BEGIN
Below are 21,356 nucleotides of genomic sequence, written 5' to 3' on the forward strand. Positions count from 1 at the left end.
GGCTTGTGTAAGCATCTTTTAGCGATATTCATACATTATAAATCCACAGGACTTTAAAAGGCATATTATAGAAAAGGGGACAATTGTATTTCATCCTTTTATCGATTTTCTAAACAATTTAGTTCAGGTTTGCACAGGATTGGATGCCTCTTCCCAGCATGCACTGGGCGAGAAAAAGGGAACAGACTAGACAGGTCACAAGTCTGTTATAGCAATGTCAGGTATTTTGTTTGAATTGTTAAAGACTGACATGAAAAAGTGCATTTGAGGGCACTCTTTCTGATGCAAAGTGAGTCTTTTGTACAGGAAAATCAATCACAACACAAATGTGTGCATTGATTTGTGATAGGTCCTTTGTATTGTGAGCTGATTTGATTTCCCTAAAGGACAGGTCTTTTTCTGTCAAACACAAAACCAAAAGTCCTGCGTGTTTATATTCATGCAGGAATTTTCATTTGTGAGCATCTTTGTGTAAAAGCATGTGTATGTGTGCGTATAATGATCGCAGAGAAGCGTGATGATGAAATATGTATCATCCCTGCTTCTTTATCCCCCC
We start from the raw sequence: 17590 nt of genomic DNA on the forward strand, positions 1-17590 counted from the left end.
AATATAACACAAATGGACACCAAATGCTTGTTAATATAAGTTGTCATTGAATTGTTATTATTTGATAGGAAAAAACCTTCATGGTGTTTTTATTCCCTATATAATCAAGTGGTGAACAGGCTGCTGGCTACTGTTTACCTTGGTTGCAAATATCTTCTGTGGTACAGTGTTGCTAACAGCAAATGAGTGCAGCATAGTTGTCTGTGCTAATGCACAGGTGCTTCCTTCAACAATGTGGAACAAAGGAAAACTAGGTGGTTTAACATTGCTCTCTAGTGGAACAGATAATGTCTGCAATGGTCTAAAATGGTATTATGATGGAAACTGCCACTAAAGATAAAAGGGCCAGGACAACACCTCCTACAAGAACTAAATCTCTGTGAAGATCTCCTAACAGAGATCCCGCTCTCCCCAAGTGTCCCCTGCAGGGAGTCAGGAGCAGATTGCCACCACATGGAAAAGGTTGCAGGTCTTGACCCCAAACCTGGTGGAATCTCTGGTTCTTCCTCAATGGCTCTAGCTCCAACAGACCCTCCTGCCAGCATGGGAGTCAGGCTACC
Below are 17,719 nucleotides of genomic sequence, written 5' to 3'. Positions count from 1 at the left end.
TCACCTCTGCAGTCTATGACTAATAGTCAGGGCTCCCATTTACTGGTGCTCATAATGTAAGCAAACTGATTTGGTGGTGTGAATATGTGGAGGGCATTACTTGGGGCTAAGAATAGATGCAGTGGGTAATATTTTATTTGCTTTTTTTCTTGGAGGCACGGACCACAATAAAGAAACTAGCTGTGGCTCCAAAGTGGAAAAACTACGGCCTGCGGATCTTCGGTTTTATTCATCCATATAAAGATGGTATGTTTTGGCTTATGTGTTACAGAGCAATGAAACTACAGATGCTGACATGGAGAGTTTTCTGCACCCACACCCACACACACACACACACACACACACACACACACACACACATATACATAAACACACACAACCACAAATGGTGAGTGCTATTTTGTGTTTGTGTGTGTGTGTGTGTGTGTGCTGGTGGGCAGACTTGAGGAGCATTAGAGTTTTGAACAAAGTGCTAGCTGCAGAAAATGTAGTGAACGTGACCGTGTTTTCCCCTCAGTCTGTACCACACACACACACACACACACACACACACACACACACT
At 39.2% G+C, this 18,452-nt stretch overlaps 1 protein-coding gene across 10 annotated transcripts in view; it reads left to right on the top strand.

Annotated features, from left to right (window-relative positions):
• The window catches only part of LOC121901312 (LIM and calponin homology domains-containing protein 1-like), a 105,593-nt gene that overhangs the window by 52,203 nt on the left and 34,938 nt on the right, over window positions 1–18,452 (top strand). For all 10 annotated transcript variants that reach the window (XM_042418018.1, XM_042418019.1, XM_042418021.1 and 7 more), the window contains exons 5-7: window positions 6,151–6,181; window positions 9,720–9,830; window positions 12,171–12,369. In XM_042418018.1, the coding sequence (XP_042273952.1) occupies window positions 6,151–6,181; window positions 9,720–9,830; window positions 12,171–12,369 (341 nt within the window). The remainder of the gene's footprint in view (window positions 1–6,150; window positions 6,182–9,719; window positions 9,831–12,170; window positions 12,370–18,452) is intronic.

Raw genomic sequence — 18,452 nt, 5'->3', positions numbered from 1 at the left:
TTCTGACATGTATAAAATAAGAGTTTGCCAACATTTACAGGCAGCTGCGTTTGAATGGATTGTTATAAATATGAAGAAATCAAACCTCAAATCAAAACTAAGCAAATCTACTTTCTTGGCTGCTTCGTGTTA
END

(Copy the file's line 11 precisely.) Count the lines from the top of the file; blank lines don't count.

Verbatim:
TTCTGACATGTATAAAATAAGAGTTTGCCAACATTTACAGGCAGCTGCGTTTGAATGGATTGTTATAAATATGAAGAAATCAAACCTCAAATCAAAACTAAGCAAATCTACTTTCTTGGCTGCTTCGTGTTA